Interview with Architect Jim Zack, Founder Zack/de Vito, San Francisco
What made you decide to found Zack/de Vito? Was there a particular moment that sealed the decision for you?
I have always been very independent and self-motivated, a leader, not a follower. I was never a ‘good employee,’ preferring to forge my own path since I was quite young. I had my own small construction company when I was 20. I started my own office right out of graduate school, it was not a ‘decision’, it is just what I did.
I rented a studio with some friends to have a place to work and build things. I spent about one month looking for a job. The second interview I had was for a young architect I knew. Instead of offering me a job, he asked me if I could build a custom table for an office. It was my first commission. I never looked back after that. In addition to my independent streak, I was an obsessive maker, I had to build things. I set up a small workshop and started fabricating objects for other architects.
What is your firm’s core specialism?
Over the years we have done a variety of projects but the mainstays of our work are custom, modern residential, and restaurants. We do an occasional commercial project, offices, stores, etc., and a few private educational projects, but these days 75% is high end, modern houses, small multi-unit or mixed use and restaurants.
Our ideal project is a new one- or two-unit urban building where we can do both design and construction, and a client who appreciates modern design and a high level of craft.
Your company has now been in operation for 25 years. Did you have to adjust your business strategies over the years?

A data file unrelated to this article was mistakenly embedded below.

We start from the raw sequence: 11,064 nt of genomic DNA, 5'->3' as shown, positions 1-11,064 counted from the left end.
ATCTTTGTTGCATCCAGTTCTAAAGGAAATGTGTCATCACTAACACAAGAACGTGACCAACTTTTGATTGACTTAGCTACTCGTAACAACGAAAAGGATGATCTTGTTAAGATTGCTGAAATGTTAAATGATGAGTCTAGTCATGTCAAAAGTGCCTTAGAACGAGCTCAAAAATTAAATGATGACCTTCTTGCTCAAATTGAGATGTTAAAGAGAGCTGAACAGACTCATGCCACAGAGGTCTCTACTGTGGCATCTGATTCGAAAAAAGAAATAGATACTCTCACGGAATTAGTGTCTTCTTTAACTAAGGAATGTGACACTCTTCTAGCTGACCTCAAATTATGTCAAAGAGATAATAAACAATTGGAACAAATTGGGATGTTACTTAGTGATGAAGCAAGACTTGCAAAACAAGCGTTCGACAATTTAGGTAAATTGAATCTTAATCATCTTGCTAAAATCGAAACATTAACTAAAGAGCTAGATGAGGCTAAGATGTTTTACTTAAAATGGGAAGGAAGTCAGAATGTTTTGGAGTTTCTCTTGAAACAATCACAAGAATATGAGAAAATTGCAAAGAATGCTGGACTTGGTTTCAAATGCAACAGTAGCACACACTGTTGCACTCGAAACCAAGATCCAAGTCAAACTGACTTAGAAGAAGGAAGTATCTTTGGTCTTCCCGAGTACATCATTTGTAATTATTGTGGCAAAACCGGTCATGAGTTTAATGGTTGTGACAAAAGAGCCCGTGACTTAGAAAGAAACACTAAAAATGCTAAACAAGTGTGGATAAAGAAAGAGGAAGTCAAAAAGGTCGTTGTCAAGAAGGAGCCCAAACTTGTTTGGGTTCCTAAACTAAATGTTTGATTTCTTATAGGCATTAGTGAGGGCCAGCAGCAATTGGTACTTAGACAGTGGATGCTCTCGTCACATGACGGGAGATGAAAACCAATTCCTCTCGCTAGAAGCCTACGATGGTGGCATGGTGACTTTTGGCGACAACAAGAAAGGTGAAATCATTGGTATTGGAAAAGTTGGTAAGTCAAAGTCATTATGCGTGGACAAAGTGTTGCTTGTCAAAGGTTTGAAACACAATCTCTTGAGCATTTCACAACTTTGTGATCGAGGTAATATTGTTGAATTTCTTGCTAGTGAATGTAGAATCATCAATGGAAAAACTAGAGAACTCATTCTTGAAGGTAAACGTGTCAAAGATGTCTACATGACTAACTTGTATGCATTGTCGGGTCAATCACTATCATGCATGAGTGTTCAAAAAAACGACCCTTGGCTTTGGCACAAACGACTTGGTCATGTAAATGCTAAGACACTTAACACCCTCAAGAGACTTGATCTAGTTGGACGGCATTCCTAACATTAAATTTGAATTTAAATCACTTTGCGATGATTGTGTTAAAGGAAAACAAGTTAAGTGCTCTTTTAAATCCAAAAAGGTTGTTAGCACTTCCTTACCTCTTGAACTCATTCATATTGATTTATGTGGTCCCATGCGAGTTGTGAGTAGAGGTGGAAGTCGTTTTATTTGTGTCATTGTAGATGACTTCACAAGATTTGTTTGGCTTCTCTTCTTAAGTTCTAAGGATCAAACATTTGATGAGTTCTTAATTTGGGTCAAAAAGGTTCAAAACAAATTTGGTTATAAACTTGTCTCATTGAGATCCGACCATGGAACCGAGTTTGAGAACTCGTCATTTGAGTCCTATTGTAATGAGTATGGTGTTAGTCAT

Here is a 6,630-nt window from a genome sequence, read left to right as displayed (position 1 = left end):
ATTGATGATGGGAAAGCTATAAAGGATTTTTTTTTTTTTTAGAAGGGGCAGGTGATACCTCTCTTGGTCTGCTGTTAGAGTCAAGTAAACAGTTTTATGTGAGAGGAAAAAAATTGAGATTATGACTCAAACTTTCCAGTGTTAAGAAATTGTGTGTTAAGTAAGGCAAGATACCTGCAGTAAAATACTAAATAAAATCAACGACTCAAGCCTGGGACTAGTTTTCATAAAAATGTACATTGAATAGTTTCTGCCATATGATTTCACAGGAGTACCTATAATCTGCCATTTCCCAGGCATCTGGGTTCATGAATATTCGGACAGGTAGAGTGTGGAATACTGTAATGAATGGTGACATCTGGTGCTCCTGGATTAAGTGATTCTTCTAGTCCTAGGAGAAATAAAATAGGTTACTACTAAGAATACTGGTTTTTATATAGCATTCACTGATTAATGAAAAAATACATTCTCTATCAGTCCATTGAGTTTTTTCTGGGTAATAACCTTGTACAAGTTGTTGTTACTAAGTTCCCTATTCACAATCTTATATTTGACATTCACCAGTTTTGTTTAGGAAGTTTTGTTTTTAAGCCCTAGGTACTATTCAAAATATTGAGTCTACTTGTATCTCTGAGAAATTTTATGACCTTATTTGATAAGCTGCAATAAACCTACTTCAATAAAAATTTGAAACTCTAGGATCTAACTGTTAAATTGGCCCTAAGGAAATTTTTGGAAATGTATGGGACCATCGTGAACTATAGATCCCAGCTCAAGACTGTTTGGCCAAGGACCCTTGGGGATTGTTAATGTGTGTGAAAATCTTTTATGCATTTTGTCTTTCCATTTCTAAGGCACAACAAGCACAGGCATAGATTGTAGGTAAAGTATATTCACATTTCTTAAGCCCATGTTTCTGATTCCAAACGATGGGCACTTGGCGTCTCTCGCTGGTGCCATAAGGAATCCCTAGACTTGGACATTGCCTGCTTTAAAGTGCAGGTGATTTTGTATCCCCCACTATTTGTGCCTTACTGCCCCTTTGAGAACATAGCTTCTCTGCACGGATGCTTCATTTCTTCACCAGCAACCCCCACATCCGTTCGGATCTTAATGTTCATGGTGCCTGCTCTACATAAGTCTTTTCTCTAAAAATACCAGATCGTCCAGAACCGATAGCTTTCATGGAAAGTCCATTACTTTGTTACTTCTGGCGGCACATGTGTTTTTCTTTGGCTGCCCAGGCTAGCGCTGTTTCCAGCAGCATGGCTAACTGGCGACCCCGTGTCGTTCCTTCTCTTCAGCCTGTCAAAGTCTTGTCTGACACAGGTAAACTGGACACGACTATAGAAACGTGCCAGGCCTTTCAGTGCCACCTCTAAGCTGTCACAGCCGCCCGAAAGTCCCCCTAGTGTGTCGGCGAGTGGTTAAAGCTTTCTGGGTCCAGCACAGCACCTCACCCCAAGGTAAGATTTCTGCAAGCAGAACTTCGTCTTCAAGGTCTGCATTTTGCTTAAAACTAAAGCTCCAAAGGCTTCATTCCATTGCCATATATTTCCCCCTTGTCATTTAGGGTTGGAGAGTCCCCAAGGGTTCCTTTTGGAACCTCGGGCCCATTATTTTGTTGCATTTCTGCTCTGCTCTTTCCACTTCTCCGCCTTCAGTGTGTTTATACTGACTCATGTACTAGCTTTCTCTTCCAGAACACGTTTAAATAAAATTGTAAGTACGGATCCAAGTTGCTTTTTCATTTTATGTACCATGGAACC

Yes and no. On the one hand, I feel we do more or less the same thing as usual, but of course we adapt to the times: more digital, more sophisticated clients, higher budgets, etc.
One thing that never seems to change is that we are bad at marketing; we never do enough so we always seem to need more work even when we are busy. Based on my conversations with colleagues, we are not alone in this!
Looking back, what was the best decision you made for your practice?
It would have to be to embrace design/build on our own terms, doing what we know, and to trust our business instincts. For 10 years, I fought the idea of doing construction work; I wanted to be a cool, mod designer, not get my hands dirty. Perhaps in the early 90s design/build was not cool like it is now. I tried to stop building a few times and fortunately failed in that effort, and now we embrace design/build 100%.
An equally important decision was to have my wife, Lise de Vito, quit her job and join my firm as a partner. Working and having a family has been easier and more successful because of her involvement.